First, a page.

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Making Digital Work: A Nesta Event

Chris Marr is an alumnus of Spektrix.

Image by Tom Grinsted 

A couple of weeks ago the Digital Futures event in Birmingham showcased the huge range of projects funded by Nesta, ACE and the AHRC’s Digital R&D Fund for the Arts. From talking statues and flying drone installations to projects improving accessibility in venues, the event very clearly made the case for innovation and R&D in the arts.

The arts is an innovative sector, but when it comes to digital tech (and certainly when thinking about digital innovation through R&D) the arts has struggled to keep up with more commercial sectors. Lack of resource is, as ever, at the root of this. Enter the Digital R&D Fund: a £7 million pot of cash that has sought to redress this imbalance by funding new projects whilst producing valuable research for the rest of the sector.

Spending the day learning about these projects led me to wonder – what can the arts do to embed innovative, R&D-focused projects into their every-day work? Having earmarked funding to work on a specific project is one way of going about this, but as the R&D Fund is no longer open and few comparable funding sources exist, it’s worth looking at how an ongoing commitment to R&D might work in the arts.

R&D in other sectors

We often look out to other sectors on this blog, but it’s particularly useful in this context to see how other industries approach R&D. Although clearly on a different scale, the BBC have an entire department dedicated to R&D. Responsible for innovations across the Beeb, this department explores new opportunities in their content output and programming, as well as in accessibility, new distribution methods and business models. Their work underpins everything else at the corporation, investing resource in R&D to find the next iPlayer, new ways of creating content for the radio, or developing new features for their news app.

The same goes for the world of software development. Here at Spektrix our engineering team follow a number of principles from the Agile methodology, allowing for rapid development of new features and the ability to react quickly to change. If the needs of our users or the wider industry changes in some way, having a focus on ongoing R&D gives our team the chance to find new solutions much more quickly than we could otherwise. We’re not exactly advocates of Facebook’s famous motto “Move fast, break things”, but something a bit like it.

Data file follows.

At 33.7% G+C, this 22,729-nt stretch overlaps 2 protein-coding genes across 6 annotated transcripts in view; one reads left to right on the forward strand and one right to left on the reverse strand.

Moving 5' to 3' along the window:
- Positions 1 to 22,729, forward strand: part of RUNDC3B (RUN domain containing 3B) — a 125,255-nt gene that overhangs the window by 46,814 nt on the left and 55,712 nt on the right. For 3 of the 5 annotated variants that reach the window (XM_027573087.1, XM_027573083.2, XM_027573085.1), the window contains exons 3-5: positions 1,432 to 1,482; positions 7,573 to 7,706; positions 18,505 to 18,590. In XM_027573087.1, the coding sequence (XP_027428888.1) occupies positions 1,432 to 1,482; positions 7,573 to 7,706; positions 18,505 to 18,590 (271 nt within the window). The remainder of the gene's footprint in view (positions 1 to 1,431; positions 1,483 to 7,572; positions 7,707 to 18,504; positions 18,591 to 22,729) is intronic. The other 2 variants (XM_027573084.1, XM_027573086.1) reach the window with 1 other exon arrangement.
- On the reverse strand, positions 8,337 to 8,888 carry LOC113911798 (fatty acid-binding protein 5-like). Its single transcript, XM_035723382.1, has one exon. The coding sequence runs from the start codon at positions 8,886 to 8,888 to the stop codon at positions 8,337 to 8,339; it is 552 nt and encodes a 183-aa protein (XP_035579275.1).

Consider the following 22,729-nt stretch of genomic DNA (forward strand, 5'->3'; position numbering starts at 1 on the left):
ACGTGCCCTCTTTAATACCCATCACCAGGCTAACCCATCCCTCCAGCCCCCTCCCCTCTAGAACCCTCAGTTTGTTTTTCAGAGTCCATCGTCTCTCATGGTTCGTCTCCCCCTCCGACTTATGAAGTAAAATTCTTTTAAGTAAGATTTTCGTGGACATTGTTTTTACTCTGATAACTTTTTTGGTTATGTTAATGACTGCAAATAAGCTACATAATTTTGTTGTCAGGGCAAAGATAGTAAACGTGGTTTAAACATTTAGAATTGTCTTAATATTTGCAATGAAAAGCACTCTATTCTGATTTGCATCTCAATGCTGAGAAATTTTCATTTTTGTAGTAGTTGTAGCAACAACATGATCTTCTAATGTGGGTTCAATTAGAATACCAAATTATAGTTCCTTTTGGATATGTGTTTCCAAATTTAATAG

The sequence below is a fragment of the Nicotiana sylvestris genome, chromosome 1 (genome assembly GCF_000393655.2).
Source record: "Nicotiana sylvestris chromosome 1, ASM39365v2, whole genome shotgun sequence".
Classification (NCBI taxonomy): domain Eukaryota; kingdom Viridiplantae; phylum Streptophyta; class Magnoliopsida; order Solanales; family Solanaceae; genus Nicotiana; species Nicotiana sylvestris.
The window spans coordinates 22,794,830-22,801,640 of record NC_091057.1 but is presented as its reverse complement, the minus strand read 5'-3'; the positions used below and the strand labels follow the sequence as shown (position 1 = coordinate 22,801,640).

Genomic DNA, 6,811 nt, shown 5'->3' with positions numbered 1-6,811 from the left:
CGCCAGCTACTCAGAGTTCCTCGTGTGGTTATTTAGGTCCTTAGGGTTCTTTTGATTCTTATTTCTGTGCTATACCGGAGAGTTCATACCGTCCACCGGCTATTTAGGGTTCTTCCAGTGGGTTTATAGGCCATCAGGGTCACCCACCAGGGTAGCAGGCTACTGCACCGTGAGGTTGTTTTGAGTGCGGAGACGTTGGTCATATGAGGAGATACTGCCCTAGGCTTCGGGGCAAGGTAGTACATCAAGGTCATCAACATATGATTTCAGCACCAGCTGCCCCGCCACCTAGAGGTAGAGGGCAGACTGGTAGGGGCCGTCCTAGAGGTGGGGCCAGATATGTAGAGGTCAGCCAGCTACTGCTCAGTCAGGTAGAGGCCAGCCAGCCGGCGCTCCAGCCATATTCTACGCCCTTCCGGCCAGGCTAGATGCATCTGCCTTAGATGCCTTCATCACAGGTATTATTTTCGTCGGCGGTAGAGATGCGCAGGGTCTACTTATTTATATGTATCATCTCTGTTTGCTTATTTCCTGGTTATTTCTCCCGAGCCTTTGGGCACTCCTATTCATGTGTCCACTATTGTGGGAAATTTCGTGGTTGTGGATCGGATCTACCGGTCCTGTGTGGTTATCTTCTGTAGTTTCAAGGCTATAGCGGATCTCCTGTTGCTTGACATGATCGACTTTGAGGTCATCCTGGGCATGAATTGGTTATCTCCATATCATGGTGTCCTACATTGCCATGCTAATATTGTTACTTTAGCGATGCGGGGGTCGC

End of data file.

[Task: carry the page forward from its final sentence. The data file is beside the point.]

But what about the arts?

Obviously, an arts organization isn’t the same as the BBC. Or a software company. That’s why it was fascinating to hear from Deborah Bull at the Nesta event, speaking about her work at the Royal Opera House. Deborah ran ROH2, an artist development programme designed to develop skills, knowledge and innovative thinking in a thoroughly traditional organization. You can learn a little bit more about ROH2 and what some of its R&D projects achieved here.

While ROH2 demonstrates the importance (and potential) of R&D in the arts, what was most interesting about Deborah’s presentation was her focus on failure. We don’t much care for failure ordinarily, if it shows us where we’ve been unsuccessful where we really needed to be successful. But if we’re working on a project with an R&D focus from the outset, a failure is a new sort of success – it’s something new that we didn’t know before. There’s no risk without failure, and no success without risk.

Not all of the Digital R&D Fund’s projects have been a complete success – at least not in comparison to the project that kicked off Nesta’s focus on digitally-focused R&D in the arts, NT Live. But even a quick look through the Fund’s website shows lessons learned right across the sector by arts organizations who took a step out of their comfort zone to try something new with digital tech.

R&D in the arts can clearly lead us to new and exciting places. As a way of approaching new ideas (and embracing failures), having an R&D mindset can open new opportunities regardless of your organization’s size or scope. New ways of rotating your box office staff, for example. A new report you might not have considered before, or a Facebook offer that could target a whole new audiences. Do you allow time in your week to experiment with anything like this? R&D doesn’t have to be on the scale of the ROH or the BBC, when even small innovations can make a huge impact on your business.